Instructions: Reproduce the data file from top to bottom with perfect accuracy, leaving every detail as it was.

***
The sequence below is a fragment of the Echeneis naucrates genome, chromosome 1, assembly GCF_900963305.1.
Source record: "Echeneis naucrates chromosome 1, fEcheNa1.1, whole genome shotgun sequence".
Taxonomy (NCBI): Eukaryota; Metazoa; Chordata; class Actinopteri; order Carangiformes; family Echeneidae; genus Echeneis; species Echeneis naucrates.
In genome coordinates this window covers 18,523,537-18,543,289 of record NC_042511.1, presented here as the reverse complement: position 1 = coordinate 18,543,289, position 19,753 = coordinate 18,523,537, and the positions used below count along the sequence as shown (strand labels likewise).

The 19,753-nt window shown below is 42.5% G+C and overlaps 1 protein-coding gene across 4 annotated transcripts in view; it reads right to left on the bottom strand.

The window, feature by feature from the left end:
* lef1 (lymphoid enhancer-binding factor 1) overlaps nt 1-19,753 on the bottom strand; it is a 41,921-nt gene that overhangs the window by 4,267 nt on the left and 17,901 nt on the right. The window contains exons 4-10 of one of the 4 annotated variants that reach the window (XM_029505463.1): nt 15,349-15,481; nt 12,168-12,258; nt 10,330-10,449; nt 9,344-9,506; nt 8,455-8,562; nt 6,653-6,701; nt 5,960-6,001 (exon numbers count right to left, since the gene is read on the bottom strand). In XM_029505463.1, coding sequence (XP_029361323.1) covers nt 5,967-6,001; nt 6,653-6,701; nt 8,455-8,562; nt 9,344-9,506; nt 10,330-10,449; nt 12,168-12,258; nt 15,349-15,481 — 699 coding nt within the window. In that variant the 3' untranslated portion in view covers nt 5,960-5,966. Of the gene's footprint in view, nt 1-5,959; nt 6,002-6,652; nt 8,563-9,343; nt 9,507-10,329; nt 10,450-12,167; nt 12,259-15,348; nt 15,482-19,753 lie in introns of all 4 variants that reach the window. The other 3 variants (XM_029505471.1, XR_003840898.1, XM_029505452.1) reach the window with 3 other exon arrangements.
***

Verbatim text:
The sequence below is a fragment of the Echeneis naucrates genome, chromosome 1, assembly GCF_900963305.1.
Source record: "Echeneis naucrates chromosome 1, fEcheNa1.1, whole genome shotgun sequence".
Taxonomy (NCBI): Eukaryota; Metazoa; Chordata; class Actinopteri; order Carangiformes; family Echeneidae; genus Echeneis; species Echeneis naucrates.
In genome coordinates this window covers 18,523,537-18,543,289 of record NC_042511.1, presented here as the reverse complement: position 1 = coordinate 18,543,289, position 19,753 = coordinate 18,523,537, and the positions used below count along the sequence as shown (strand labels likewise).

The 19,753-nt window shown below is 42.5% G+C and overlaps 1 protein-coding gene across 4 annotated transcripts in view; it reads right to left on the bottom strand.

The window, feature by feature from the left end:
* lef1 (lymphoid enhancer-binding factor 1) overlaps nt 1-19,753 on the bottom strand; it is a 41,921-nt gene that overhangs the window by 4,267 nt on the left and 17,901 nt on the right. The window contains exons 4-10 of one of the 4 annotated variants that reach the window (XM_029505463.1): nt 15,349-15,481; nt 12,168-12,258; nt 10,330-10,449; nt 9,344-9,506; nt 8,455-8,562; nt 6,653-6,701; nt 5,960-6,001 (exon numbers count right to left, since the gene is read on the bottom strand). In XM_029505463.1, coding sequence (XP_029361323.1) covers nt 5,967-6,001; nt 6,653-6,701; nt 8,455-8,562; nt 9,344-9,506; nt 10,330-10,449; nt 12,168-12,258; nt 15,349-15,481 — 699 coding nt within the window. In that variant the 3' untranslated portion in view covers nt 5,960-5,966. Of the gene's footprint in view, nt 1-5,959; nt 6,002-6,652; nt 8,563-9,343; nt 9,507-10,329; nt 10,450-12,167; nt 12,259-15,348; nt 15,482-19,753 lie in introns of all 4 variants that reach the window. The other 3 variants (XM_029505471.1, XR_003840898.1, XM_029505452.1) reach the window with 3 other exon arrangements.